The number of zero days detected in the wild dropped significantly in 2022, down 40 percent from the previous year, but researchers who track zero day exploit activity closely warn that’s not necessarily an entirely positive sign.
Last year, researchers detected 41 zero day vulnerabilities being used in the wild, down from 69 in 2021, which was the most since Google began tracking them in 2015. Most years, the number hovers somewhere in the low twenties, so 41 is still a significant number of zero days to find in the wild. And just because the number goes down from one year to the next doesn’t mean that product security is getting better or that defenders are getting better at detecting the use of zero days.
Maddie Stone of Google’s Threat Analysis Group, who heads the company’s efforts to detect and analyze the use of zero days, said the picture is quite complex and includes the behavior of both attackers and defenders as well as the work of security researchers. Detecting the use of zero days in the wild gives defenders some more information with which to make decisions, but it is not a singular determining factor.
“The number of 0-days detected and disclosed in-the-wild can’t tell us much about the state of security. Instead we use it as one indicator of many. For 2022, we believe that a combination of security improvements and regressions influenced the approximately 40% drop in the number of detected and disclosed 0-days from 2021 to 2022 and the continued higher than average number of 0-days that we saw in 2022,” Stone said.
“Both positive and negative changes can influence the number of in-the-wild 0-days to both rise and fall. We therefore can’t use this number alone to signify whether or not we’re progressing in the fight to keep users safe. Instead we use the number to analyze what factors could have contributed to it and then review whether or not those factors are areas of success or places that need to be addressed.”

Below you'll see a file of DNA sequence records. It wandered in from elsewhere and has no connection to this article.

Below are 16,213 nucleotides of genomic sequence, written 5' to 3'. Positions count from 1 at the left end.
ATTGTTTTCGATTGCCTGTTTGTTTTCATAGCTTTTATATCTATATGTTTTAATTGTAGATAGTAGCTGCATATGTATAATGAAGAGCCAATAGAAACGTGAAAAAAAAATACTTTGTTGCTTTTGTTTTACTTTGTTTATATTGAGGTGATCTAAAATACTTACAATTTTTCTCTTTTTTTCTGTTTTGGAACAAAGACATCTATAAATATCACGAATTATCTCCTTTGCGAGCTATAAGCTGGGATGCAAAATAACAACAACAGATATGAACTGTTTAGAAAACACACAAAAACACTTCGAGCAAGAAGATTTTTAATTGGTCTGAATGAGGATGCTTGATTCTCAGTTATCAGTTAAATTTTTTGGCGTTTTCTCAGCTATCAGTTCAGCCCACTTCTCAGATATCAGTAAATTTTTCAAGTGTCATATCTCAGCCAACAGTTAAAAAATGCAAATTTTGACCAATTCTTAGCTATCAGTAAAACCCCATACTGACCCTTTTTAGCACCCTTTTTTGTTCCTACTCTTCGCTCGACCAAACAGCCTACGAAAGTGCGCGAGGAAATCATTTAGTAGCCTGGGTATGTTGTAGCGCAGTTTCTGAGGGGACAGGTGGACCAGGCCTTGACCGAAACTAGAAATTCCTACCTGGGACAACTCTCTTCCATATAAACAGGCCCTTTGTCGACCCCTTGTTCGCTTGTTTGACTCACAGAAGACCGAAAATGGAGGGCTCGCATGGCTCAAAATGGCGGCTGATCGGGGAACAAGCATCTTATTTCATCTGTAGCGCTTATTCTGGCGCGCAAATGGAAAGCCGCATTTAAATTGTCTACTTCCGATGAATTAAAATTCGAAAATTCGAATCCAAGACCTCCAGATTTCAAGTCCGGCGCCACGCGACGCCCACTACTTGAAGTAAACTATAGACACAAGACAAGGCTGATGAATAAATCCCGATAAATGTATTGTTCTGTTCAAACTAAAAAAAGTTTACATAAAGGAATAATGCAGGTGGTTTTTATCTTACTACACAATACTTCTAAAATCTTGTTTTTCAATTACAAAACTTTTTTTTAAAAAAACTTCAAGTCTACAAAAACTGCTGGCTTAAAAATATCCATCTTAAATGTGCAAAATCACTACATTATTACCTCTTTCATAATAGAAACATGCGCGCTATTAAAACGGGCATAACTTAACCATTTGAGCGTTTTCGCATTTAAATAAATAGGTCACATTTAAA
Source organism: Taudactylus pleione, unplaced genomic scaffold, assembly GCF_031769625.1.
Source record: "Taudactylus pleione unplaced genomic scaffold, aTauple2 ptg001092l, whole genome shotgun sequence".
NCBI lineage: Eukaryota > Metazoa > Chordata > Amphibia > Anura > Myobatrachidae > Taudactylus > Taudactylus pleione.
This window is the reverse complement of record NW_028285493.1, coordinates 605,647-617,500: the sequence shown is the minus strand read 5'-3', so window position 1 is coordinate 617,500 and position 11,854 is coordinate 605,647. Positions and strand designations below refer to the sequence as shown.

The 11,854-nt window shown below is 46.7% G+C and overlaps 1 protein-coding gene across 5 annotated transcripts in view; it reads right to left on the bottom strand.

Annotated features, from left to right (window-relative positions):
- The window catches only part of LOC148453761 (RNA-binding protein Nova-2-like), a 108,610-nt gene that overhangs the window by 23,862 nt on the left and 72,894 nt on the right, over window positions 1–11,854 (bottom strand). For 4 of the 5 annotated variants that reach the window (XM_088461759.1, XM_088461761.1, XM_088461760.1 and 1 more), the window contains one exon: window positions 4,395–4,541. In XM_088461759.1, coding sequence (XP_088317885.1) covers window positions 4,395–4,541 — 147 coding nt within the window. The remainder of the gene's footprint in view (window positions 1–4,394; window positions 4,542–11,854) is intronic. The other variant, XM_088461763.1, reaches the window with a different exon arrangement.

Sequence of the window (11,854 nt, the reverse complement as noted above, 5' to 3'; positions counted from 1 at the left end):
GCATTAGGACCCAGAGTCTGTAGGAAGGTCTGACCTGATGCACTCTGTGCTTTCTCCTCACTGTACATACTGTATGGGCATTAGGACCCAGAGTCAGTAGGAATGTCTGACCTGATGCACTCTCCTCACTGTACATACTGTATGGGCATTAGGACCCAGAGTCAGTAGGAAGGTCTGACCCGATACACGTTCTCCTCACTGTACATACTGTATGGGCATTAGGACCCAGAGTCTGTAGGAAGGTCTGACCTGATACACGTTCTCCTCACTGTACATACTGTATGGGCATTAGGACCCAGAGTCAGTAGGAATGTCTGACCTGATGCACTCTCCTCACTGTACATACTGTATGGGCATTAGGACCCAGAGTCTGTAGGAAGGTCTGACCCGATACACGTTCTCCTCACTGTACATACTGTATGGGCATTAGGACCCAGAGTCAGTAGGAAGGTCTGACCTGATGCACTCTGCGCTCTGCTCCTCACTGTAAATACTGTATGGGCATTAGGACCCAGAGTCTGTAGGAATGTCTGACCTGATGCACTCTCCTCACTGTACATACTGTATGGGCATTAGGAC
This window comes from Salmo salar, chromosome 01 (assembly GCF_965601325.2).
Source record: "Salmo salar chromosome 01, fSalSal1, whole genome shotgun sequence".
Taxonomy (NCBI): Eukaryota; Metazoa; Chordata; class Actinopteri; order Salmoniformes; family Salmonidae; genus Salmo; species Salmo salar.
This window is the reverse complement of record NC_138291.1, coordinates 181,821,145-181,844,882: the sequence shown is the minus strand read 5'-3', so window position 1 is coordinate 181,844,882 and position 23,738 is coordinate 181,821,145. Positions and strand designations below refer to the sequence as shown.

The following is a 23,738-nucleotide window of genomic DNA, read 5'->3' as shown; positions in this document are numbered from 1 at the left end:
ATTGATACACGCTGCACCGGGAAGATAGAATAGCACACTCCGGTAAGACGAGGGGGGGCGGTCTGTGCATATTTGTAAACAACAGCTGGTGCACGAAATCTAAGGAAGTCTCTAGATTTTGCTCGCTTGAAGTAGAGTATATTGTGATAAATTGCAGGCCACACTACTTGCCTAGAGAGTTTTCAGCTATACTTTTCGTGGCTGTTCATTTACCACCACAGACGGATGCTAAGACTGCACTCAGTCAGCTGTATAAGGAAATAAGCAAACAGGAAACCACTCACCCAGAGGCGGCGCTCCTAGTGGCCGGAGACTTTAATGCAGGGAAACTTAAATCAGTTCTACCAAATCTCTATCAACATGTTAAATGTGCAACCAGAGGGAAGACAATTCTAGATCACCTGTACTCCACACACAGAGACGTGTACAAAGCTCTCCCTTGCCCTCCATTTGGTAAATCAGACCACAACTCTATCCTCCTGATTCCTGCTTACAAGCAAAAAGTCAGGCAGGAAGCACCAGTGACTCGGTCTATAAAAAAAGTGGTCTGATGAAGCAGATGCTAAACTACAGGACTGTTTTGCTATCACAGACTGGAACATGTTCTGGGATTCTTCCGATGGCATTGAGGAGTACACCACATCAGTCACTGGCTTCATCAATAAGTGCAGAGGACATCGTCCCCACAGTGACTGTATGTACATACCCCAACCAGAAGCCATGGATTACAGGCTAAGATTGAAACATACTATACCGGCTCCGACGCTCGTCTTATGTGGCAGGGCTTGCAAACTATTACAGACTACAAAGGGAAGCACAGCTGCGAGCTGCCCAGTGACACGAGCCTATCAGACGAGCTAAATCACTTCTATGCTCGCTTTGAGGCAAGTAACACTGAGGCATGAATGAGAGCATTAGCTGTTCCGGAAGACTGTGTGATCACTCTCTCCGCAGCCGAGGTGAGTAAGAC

Some of the bigger factors that could cause a decrease in the number of zero days being detected in the wild are that fewer zero days exist, exploiting the ones that do exist requires more effort and new techniques, and that attackers don’t necessarily need to use zero days to be successful. One clear example of the latter factor is the Android ecosystem, which includes the Android operating system as well as many, many device manufacturers and other software suppliers. Oftentimes, Google or another upstream supplier will release a fix for a bug, but the device manufacturers don’t incorporate it into their own Android releases right away, leaving an opening for attackers to exploit a publicly known vulnerability.
“When a 0-day is caught in the wild it’s a gift. Attackers don’t want us to know what vulnerabilities they have."
“These gaps between upstream vendors and downstream manufacturers allow n-days - vulnerabilities that are publicly known - to function as 0-days because no patch is readily available to the user and their only defense is to stop using the device. While these gaps exist in most upstream/downstream relationships, they are more prevalent and longer in Android,” Stone said.
“This is a great case for attackers. Attackers can use the known n-day bug, but have it operationally function as a 0-day since it will work on all affected devices.”
Concurrent with the overall drop in zero days detected in the wild, the number of browser zero days detected in 2022 declined by 42 percent. This is likely a result of browser manufacturers implementing more exploit mitigations, as well as of attackers focusing their attention on other areas. Stone pointed out that in 2022 more attackers were using zero-click exploits, which don’t require any user interaction and usually target components other than the browser, such as iMessage.
One clear area of opportunity for software makers and tech providers is to reduce the ability of attackers to exploit variants of previously disclosed vulnerabilities. Nearly half of the zero days detected in the wild in 2022 were variants of other bugs. This is consistent with previous years, and sometimes those variants are even based on other zero days that were caught in the wild.
“When a 0-day is caught in the wild it’s a gift. Attackers don’t want us to know what vulnerabilities they have and the exploit techniques they’re using. Defenders need to take as much advantage as we can from this gift and make it as hard as possible for attackers to come back with another 0-day exploit,” Stone said.